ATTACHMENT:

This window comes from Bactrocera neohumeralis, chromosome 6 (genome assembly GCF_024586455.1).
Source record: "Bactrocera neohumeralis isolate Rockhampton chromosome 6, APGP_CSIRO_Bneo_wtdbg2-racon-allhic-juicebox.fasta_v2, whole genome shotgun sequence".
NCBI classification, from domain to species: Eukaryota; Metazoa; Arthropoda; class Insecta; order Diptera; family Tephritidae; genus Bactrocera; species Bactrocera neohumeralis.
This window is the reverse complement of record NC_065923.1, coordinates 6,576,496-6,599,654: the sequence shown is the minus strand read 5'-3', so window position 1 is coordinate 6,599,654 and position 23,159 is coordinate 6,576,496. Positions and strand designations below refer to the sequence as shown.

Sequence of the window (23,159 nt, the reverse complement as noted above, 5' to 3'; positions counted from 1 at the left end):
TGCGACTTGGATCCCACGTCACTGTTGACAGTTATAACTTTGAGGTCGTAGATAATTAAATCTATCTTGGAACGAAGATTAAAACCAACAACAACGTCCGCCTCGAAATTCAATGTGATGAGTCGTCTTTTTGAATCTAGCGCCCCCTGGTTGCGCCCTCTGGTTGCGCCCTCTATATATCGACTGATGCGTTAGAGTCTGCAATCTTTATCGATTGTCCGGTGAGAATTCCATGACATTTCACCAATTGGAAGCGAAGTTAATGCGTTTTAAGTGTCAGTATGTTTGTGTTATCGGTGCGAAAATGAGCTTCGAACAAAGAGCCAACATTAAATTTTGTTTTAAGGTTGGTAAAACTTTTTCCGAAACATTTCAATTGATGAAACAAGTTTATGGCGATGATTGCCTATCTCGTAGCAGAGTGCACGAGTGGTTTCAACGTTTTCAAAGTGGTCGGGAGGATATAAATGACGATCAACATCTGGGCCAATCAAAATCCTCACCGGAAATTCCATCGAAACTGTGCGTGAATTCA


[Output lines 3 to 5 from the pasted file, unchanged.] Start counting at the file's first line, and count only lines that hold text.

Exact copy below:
NCBI classification, from domain to species: Eukaryota; Metazoa; Arthropoda; class Insecta; order Diptera; family Tephritidae; genus Bactrocera; species Bactrocera neohumeralis.
This window is the reverse complement of record NC_065923.1, coordinates 6,576,496-6,599,654: the sequence shown is the minus strand read 5'-3', so window position 1 is coordinate 6,599,654 and position 23,159 is coordinate 6,576,496. Positions and strand designations below refer to the sequence as shown.

Sequence of the window (23,159 nt, the reverse complement as noted above, 5' to 3'; positions counted from 1 at the left end):